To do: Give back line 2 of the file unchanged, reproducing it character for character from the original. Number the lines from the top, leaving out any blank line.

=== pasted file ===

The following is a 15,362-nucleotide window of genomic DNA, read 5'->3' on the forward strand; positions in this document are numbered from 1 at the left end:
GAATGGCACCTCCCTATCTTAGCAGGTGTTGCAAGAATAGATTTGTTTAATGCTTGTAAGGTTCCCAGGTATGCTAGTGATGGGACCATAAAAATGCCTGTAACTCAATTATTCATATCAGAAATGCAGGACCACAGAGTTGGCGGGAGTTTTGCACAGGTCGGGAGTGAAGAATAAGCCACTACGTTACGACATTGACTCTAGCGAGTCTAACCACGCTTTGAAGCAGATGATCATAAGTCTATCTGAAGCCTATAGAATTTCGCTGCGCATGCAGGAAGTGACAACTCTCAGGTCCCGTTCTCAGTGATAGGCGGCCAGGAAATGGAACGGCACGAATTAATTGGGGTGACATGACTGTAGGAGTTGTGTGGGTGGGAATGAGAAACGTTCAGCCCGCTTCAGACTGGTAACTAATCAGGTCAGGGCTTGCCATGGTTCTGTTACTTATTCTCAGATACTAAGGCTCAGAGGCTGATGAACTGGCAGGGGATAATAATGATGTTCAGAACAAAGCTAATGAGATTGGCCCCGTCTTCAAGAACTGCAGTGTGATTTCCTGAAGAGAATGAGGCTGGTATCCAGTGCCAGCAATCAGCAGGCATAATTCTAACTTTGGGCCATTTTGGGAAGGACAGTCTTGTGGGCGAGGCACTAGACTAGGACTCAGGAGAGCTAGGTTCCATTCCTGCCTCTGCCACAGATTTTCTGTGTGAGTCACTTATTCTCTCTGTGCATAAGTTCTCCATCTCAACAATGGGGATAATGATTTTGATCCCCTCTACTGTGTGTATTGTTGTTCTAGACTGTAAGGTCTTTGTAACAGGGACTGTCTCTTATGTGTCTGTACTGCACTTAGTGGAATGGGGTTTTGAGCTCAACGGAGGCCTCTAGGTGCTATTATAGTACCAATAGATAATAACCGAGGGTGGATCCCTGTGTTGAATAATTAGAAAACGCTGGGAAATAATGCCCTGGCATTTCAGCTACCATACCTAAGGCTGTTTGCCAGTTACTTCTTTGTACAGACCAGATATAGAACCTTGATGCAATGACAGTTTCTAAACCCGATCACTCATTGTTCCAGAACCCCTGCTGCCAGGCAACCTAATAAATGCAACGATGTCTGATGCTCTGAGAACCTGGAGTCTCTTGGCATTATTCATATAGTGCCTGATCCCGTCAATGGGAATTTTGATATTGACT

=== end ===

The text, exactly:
GAATGGCACCTCCCTATCTTAGCAGGTGTTGCAAGAATAGATTTGTTTAATGCTTGTAAGGTTCCCAGGTATGCTAGTGATGGGACCATAAAAATGCCTGTAACTCAATTATTCATATCAGAAATGCAGGACCACAGAGTTGGCGGGAGTTTTGCACAGGTCGGGAGTGAAGAATAAGCCACTACGTTACGACATTGACTCTAGCGAGTCTAACCACGCTTTGAAGCAGATGATCATAAGTCTATCTGAAGCCTATAGAATTTCGCTGCGCATGCAGGAAGTGACAACTCTCAGGTCCCGTTCTCAGTGATAGGCGGCCAGGAAATGGAACGGCACGAATTAATTGGGGTGACATGACTGTAGGAGTTGTGTGGGTGGGAATGAGAAACGTTCAGCCCGCTTCAGACTGGTAACTAATCAGGTCAGGGCTTGCCATGGTTCTGTTACTTATTCTCAGATACTAAGGCTCAGAGGCTGATGAACTGGCAGGGGATAATAATGATGTTCAGAACAAAGCTAATGAGATTGGCCCCGTCTTCAAGAACTGCAGTGTGATTTCCTGAAGAGAATGAGGCTGGTATCCAGTGCCAGCAATCAGCAGGCATAATTCTAACTTTGGGCCATTTTGGGAAGGACAGTCTTGTGGGCGAGGCACTAGACTAGGACTCAGGAGAGCTAGGTTCCATTCCTGCCTCTGCCACAGATTTTCTGTGTGAGTCACTTATTCTCTCTGTGCATAAGTTCTCCATCTCAACAATGGGGATAATGATTTTGATCCCCTCTACTGTGTGTATTGTTGTTCTAGACTGTAAGGTCTTTGTAACAGGGACTGTCTCTTATGTGTCTGTACTGCACTTAGTGGAATGGGGTTTTGAGCTCAACGGAGGCCTCTAGGTGCTATTATAGTACCAATAGATAATAACCGAGGGTGGATCCCTGTGTTGAATAATTAGAAAACGCTGGGAAATAATGCCCTGGCATTTCAGCTACCATACCTAAGGCTGTTTGCCAGTTACTTCTTTGTACAGACCAGATATAGAACCTTGATGCAATGACAGTTTCTAAACCCGATCACTCATTGTTCCAGAACCCCTGCTGCCAGGCAACCTAATAAATGCAACGATGTCTGATGCTCTGAGAACCTGGAGTCTCTTGGCATTATTCATATAGTGCCTGATCCCGTCAATGGGAATTTTGATATTGACT